Twitter Announces New Censorship Policy

A man huddles in fear from a squawking flock of twitter birds.Twitter announced a change towards its censorship policy, and it has sparked both positive and negative response from its users. The change would allow Twitter to censor tweets locally in any particular country, when required by the local law, but keep the tweet accessible in other countries.

In a blog post titled “Tweets still must flow,” the company explains the rationale behind the new policy:

As we continue to grow internationally, we will enter countries that have different ideas about the contours of freedom of expression. Some differ so much from our ideas that we will not be able to exist there. Others are similar but, for historical or cultural reasons, restrict certain types of content, such as France or Germany, which ban pro-Nazi content.

At one end, it seems that Twitter is doing what’s necessary to keep its presence in countries with less than perfect freedom of speech. Either it complies with the local law and is able to serve the local community, albeit with certain restrictions, or it gets outright blocked. Twitter chose the former, with a promise to publish any take down requests it complies with on ChillingEffects for the sake of transparency.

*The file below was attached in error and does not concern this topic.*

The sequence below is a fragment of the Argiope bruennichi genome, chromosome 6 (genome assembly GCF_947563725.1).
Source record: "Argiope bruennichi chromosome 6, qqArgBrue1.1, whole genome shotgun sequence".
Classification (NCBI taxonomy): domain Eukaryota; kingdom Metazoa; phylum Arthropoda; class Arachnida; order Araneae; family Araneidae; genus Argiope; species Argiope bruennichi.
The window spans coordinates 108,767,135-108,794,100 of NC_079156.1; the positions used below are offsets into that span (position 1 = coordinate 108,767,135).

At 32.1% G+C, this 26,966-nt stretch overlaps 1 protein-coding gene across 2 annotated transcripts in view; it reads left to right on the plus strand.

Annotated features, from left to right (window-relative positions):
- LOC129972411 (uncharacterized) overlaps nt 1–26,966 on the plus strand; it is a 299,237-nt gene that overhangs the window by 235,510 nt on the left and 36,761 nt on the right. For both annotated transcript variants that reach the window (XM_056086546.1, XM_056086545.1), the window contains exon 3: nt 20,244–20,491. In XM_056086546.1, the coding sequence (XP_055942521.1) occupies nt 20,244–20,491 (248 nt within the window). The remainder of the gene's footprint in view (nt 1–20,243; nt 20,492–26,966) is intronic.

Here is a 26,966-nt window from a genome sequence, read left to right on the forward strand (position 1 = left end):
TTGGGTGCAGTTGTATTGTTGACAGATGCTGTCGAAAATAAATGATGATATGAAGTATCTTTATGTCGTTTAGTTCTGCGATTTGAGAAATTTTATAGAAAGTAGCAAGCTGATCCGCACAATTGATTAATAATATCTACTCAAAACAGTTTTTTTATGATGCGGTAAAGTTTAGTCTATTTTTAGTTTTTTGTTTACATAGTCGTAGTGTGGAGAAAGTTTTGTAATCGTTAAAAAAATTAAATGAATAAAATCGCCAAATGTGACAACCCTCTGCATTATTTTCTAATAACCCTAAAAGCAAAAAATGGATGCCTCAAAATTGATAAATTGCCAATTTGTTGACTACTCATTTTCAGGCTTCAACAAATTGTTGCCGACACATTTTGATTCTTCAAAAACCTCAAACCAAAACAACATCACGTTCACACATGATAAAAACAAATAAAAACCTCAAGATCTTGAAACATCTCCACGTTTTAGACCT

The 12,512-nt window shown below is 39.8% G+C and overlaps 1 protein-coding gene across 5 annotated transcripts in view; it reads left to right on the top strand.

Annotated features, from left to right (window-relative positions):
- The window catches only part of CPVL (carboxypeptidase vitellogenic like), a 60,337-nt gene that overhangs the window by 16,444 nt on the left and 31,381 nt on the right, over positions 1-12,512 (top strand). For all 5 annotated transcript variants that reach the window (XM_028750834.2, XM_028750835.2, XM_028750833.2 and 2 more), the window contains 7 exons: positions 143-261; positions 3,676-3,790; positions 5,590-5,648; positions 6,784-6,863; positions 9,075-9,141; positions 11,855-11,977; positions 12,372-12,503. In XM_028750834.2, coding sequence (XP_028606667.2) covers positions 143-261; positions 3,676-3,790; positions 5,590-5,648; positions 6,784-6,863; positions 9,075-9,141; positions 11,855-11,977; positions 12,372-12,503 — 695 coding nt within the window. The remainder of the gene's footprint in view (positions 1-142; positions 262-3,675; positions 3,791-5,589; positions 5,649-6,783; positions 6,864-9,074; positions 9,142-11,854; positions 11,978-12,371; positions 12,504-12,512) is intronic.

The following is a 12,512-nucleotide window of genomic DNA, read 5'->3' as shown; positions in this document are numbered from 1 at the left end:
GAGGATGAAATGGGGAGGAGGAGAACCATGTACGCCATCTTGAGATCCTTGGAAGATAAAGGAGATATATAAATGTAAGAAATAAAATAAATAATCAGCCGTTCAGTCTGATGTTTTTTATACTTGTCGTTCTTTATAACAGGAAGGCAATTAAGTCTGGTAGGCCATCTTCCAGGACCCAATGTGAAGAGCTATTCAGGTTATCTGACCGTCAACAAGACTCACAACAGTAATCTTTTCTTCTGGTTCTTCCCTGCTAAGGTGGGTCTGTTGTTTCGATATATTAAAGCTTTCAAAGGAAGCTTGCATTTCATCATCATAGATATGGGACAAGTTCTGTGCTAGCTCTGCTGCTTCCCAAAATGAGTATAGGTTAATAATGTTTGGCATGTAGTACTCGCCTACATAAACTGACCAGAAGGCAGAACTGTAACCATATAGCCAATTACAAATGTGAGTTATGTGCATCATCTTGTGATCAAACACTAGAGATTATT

On the other end, one has to wonder if the service could still be used to coordinate or spread information on an outlawed movement, such as the Arab Spring, which had ousted several dictators and inspired reforms in governments in the region.

The effect of the new policy is still unclear in such situations. Which side will Twitter take when there’s another protest in a country with draconian laws that restrict basic free speech? Will it comply to the local law, however ridiculous it is, or side with the people?

Oddly, Twitter has linked to a workaround to bypass its censorship in the announcement blog post, which defeats the purpose of censoring any tweets in the first place. Perhaps, such a soft approach to censorship will be able to circumvent laws in countries with mild censorship law, but you bet the Chinese government wouldn’t be impressed.

Photo credit: Pete Simon

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